The challenge to innovation, in our eyes, revolves more around data security and the protection of such personal data than it does about the opportunity to deliver and receive information. If you can’t feel confident about the security and privileged nature of personal health information, why would you ever be willing to share this with others?
Best Practices: There are several best practices that outline how Calcium operates in the digital media world. First, define your goals and objectives so that you can gain measureable outcomes and data. Define your target audience(s) with care and make sure you understand the real needs of each of those audiences. The medium is no longer the message — the message must be digital platform neutral.
Lastly, don’t think in terms of technologies that can be used to deliver messages; think in terms of how to spread messages across multiple digital platforms using communications strategies and tactics such that your target audiences will have a high likelihood of seeing them, reacting, and responding.
Opportunities: Start with the data. Without a doubt, we need to gain a better understanding of, and genuinely listen to, our end users. What’s particularly interesting is that many acknowledge this need, but few approach it in a meaningful, focused way and truly leverage data to do so. As we move from targeted marketing to personalized marketing, we have the ability to leverage ethnography, the digital footprint, and biometric data generated from the Internet of Things to create a robust digital profile of our end users. As all of our devices work to connect our bodies’ data and our technology creating the “Quantified Self,” we have an opportunity to speak to our end users in highly personalized and relevant ways that can significantly drive impact on health and business outcomes.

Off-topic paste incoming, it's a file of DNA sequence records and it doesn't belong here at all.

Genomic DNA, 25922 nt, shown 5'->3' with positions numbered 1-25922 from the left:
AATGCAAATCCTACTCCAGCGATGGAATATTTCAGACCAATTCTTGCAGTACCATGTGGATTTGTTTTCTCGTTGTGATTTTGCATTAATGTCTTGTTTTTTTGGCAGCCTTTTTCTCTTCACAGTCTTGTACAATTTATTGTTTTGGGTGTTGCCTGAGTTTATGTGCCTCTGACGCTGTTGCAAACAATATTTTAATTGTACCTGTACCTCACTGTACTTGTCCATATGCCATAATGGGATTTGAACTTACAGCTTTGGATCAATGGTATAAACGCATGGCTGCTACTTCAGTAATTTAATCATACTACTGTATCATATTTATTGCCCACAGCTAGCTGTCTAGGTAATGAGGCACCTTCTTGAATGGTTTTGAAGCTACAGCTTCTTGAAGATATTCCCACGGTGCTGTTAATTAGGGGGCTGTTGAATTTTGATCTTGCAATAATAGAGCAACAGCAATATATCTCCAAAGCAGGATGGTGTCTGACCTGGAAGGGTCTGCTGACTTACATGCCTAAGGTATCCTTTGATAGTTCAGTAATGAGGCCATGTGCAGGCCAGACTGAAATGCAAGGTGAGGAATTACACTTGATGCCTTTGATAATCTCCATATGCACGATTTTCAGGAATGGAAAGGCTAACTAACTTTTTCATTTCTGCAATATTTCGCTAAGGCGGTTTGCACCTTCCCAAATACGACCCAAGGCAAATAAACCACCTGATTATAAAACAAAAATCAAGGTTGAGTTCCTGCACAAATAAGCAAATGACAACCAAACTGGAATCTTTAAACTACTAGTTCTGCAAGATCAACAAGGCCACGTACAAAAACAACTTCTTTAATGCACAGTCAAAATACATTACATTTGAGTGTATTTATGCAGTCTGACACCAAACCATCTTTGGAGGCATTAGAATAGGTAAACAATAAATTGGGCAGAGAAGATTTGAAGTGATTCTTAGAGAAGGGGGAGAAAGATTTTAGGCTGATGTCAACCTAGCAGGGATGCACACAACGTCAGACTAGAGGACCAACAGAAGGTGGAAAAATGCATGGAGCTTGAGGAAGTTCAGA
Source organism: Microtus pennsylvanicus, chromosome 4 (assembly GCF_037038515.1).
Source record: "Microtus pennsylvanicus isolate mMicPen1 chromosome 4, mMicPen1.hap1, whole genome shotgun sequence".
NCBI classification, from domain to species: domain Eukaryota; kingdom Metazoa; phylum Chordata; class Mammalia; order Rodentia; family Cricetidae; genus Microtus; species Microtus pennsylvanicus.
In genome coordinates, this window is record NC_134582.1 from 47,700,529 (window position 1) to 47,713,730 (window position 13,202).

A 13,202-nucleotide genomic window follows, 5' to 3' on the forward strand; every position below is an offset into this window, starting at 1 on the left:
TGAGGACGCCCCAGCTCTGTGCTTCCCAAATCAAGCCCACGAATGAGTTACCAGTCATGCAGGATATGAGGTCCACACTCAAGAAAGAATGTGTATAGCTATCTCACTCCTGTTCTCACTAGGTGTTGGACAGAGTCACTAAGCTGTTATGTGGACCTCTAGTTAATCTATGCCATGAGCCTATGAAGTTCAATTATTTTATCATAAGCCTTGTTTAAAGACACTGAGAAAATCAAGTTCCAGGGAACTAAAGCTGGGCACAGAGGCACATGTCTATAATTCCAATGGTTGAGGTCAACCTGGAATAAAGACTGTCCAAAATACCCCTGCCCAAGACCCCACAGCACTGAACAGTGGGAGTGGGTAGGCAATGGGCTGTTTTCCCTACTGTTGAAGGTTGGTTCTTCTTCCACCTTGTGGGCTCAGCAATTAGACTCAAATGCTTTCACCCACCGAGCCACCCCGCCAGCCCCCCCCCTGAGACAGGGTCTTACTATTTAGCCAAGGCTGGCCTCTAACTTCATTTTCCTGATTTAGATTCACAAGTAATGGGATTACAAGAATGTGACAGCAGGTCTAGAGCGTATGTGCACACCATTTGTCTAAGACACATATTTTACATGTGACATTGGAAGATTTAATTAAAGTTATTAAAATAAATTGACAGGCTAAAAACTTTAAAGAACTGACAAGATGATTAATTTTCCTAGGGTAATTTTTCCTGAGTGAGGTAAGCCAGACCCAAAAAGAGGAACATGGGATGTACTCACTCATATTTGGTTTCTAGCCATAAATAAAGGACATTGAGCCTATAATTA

Challenges: The irony of innovation itself is a significant challenge worth exploring. Marketers have a tendency to request “innovation” for innovation sake without a strong strategic underpinning of desired measured outcome. At the end of the day, many programs generate fragmented data, a lot of it, in fact. Then there’s the challenge of extracting intelligence from that data to predefined KPI’s that generate business outcomes. Interestingly, when you ask what innovation means to a company, few can align on its meaning.This should be the starting point. What does innovation mean and how should we measure it to know that we have achieved something meaningful. Generating innovative tactics with little result is pointless.
Best Practices: Know your audience. Understand what channels they are engaged in, and which channels will truly drive behavior change. Consider digital as part of the broader ecosystem. We can no longer think of digital as a channel, but as a core component of a bigger net that includes offline channels as well as other key influencers within a stakeholder’s network. Understanding how each channel works together or independently to influence behavior will be the key to maximizing the potential of marketing. And of course, use your data; measure and analyze; then rinse and repeat. (PV)